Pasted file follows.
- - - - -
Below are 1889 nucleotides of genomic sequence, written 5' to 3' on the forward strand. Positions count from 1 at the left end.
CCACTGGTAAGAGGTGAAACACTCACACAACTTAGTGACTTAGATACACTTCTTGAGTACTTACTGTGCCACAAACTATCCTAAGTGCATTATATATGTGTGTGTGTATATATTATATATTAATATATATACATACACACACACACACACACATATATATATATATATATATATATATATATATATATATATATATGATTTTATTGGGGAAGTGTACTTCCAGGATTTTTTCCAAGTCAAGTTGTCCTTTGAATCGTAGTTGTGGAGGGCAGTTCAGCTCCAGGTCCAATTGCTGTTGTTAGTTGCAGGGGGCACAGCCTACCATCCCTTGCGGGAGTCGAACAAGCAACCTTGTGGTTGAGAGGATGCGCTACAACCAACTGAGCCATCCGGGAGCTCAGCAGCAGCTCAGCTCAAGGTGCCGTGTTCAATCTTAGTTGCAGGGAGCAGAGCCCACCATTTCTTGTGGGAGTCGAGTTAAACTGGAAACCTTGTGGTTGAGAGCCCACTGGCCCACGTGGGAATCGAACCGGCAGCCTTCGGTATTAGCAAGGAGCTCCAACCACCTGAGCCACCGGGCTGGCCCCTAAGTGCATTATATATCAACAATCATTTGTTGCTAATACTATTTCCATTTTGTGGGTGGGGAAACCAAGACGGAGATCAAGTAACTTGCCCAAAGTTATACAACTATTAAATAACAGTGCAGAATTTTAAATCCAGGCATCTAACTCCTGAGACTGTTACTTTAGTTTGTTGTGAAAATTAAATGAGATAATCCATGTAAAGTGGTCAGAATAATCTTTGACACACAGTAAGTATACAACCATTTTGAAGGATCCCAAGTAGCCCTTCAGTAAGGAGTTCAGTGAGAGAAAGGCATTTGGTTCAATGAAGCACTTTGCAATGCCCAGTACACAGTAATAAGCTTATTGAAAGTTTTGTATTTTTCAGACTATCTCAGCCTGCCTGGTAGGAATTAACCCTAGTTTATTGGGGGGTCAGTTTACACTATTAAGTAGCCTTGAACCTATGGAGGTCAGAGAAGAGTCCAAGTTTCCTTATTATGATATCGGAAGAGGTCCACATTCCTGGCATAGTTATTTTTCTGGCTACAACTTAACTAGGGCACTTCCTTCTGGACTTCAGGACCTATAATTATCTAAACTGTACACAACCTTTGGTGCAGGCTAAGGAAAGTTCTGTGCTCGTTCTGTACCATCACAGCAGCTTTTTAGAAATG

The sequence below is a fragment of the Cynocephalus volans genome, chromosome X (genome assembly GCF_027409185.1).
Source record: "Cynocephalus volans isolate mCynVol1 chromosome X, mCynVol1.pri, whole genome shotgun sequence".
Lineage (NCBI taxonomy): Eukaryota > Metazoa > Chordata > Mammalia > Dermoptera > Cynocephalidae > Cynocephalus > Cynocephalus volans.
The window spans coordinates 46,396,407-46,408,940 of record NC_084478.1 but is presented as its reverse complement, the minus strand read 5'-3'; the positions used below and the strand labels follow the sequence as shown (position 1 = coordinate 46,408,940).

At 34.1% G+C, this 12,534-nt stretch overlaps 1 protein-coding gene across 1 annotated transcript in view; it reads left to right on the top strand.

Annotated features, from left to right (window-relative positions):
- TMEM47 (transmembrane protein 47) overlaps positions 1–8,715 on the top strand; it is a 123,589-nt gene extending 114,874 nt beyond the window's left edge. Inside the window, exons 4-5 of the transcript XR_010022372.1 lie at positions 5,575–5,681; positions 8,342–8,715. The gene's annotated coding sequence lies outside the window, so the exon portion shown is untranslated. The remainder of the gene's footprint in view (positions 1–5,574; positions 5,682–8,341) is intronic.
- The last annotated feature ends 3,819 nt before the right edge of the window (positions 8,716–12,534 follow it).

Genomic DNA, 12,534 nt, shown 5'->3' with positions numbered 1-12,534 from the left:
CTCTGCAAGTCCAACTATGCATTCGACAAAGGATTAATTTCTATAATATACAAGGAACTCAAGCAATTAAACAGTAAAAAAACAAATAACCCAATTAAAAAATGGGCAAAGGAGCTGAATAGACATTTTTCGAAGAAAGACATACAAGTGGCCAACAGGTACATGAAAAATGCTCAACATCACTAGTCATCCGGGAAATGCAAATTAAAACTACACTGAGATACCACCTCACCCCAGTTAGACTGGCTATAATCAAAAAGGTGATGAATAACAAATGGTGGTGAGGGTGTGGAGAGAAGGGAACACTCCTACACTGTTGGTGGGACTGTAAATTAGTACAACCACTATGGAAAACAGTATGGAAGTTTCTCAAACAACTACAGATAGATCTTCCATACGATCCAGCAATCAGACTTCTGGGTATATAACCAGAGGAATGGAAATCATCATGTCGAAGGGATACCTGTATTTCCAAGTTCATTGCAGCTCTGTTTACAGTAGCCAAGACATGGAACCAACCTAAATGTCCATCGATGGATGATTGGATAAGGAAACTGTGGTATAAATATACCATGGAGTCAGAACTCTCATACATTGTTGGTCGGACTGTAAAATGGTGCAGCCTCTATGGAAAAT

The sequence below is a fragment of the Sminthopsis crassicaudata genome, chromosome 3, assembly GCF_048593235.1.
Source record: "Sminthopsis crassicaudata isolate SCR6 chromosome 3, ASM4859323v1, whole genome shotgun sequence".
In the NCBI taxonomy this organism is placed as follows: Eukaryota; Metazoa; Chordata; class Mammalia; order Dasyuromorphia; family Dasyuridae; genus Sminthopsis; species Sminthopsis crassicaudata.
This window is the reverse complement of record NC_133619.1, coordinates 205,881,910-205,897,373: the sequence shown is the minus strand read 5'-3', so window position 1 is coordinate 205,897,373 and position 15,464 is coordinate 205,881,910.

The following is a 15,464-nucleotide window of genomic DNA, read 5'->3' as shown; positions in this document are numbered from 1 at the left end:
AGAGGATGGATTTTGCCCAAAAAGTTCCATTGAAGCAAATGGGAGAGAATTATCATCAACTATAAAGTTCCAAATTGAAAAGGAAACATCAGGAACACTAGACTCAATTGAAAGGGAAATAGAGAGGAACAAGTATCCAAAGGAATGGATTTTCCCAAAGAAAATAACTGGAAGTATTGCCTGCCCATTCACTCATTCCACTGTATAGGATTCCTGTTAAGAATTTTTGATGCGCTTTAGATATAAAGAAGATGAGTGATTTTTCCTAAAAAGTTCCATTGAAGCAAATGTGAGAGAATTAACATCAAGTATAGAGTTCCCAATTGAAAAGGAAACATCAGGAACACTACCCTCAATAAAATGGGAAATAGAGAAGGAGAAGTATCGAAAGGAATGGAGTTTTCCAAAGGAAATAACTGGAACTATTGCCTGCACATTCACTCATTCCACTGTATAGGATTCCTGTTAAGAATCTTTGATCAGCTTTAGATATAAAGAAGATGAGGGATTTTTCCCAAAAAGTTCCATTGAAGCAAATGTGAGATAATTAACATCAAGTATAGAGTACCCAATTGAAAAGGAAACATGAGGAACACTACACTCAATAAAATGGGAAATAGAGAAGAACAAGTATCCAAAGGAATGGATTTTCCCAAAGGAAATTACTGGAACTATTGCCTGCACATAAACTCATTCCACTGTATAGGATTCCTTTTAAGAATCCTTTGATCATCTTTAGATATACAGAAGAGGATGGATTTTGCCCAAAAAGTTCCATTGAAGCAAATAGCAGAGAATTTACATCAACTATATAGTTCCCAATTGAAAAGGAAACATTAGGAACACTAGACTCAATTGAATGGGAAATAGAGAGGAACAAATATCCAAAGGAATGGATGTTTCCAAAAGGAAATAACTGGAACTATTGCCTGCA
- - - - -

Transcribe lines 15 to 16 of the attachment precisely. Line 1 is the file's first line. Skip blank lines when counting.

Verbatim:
In the NCBI taxonomy this organism is placed as follows: Eukaryota; Metazoa; Chordata; class Mammalia; order Dasyuromorphia; family Dasyuridae; genus Sminthopsis; species Sminthopsis crassicaudata.
This window is the reverse complement of record NC_133619.1, coordinates 205,881,910-205,897,373: the sequence shown is the minus strand read 5'-3', so window position 1 is coordinate 205,897,373 and position 15,464 is coordinate 205,881,910.